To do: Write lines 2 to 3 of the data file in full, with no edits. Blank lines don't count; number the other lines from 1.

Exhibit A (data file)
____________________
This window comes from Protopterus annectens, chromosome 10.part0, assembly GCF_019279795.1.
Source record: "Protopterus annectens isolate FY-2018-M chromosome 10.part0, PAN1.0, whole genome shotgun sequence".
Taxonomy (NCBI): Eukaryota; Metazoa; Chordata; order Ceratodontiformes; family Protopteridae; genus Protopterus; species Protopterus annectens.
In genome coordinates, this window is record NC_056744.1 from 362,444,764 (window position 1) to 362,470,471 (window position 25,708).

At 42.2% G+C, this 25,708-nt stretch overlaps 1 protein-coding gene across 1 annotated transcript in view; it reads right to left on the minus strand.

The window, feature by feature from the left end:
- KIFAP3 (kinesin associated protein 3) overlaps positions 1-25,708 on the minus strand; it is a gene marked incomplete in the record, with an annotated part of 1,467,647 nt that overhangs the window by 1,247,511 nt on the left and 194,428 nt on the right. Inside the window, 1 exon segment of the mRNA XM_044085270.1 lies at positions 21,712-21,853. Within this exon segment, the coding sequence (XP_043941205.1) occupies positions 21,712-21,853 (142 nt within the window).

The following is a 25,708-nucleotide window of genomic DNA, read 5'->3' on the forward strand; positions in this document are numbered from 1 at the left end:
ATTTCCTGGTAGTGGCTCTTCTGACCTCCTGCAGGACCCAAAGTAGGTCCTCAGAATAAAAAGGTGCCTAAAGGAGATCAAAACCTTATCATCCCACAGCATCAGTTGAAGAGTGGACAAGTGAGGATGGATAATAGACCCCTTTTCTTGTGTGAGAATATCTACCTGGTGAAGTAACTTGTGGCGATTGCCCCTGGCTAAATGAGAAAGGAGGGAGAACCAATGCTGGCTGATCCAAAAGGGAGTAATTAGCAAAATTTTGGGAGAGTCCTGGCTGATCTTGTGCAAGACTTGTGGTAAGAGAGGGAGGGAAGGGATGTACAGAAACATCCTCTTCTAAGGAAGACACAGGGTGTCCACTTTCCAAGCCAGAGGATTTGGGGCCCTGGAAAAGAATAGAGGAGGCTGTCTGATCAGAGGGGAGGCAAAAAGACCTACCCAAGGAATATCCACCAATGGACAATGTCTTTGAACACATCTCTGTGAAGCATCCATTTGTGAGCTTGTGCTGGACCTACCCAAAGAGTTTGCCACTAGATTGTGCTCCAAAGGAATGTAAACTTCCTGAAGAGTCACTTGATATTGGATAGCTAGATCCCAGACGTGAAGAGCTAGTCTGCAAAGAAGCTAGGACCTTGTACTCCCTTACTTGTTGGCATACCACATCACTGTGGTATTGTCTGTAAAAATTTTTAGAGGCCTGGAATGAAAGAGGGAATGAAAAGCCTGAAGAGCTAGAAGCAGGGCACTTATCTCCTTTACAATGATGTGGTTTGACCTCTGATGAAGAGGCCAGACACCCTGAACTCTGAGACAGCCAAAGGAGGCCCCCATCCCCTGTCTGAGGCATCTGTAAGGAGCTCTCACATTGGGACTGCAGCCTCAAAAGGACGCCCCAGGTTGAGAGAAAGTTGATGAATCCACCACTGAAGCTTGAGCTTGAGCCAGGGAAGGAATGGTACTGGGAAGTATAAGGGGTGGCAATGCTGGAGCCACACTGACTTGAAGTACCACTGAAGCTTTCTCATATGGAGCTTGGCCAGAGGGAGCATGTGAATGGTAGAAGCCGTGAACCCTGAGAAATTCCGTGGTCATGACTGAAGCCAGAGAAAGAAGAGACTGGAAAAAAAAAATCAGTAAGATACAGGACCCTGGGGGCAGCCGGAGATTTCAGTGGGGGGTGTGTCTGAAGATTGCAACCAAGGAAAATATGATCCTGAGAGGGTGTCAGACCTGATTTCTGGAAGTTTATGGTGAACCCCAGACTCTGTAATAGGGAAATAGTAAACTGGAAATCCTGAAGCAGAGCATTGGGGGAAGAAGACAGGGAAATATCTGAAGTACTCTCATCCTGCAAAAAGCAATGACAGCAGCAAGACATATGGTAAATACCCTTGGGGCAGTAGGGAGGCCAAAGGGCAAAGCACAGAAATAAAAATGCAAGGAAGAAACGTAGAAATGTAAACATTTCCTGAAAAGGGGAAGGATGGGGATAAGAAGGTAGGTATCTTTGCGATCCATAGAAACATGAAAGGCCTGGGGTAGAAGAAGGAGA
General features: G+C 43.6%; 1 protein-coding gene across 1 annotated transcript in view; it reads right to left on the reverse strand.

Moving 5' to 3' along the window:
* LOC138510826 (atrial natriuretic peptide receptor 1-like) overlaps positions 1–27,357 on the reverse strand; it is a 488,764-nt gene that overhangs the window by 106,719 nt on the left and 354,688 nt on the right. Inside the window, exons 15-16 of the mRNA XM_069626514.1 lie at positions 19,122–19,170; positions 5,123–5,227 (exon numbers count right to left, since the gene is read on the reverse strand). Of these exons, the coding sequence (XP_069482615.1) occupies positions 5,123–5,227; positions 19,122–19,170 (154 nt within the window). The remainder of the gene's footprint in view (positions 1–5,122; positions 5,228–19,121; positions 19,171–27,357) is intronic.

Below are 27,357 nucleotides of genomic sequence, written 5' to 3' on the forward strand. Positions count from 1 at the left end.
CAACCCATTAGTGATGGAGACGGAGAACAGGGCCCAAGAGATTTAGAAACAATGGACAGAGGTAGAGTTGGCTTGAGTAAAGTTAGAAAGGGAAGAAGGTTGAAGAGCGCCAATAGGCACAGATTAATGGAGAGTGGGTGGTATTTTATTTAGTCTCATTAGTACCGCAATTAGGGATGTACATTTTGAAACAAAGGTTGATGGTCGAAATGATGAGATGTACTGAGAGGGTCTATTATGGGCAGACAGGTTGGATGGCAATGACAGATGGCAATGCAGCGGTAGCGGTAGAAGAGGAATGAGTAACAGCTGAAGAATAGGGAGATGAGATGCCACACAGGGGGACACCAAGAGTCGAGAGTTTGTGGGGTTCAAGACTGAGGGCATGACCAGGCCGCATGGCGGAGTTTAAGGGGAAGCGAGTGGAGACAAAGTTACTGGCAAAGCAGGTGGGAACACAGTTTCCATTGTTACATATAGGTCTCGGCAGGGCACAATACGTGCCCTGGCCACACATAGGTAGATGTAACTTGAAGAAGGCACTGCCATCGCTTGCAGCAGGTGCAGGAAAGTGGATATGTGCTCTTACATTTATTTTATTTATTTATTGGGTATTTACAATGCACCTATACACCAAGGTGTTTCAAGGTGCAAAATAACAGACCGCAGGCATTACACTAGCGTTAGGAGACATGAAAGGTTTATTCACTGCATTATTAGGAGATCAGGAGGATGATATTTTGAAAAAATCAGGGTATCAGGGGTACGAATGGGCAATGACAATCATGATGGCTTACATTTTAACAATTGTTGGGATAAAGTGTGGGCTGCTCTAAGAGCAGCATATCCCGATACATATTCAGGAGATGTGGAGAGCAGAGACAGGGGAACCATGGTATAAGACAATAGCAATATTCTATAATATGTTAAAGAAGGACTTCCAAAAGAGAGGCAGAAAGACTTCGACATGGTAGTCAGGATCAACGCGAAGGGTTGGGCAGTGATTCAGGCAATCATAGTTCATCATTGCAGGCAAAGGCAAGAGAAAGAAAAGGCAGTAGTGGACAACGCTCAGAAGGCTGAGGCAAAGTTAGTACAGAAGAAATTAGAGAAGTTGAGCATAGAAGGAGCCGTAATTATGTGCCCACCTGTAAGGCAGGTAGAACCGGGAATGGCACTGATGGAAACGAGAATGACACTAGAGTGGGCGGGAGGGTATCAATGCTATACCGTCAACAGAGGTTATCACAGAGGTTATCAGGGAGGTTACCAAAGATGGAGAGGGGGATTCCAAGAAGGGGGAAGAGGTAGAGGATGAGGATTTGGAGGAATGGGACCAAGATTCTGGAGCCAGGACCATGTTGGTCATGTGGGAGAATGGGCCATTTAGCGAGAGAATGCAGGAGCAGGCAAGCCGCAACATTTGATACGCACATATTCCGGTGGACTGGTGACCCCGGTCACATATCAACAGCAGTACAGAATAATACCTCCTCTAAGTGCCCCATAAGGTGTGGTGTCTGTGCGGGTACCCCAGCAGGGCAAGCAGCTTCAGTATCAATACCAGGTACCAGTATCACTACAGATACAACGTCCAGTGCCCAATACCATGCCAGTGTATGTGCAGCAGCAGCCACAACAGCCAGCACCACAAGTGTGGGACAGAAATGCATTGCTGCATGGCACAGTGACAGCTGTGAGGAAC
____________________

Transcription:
Source record: "Protopterus annectens isolate FY-2018-M chromosome 10.part0, PAN1.0, whole genome shotgun sequence".
Taxonomy (NCBI): Eukaryota; Metazoa; Chordata; order Ceratodontiformes; family Protopteridae; genus Protopterus; species Protopterus annectens.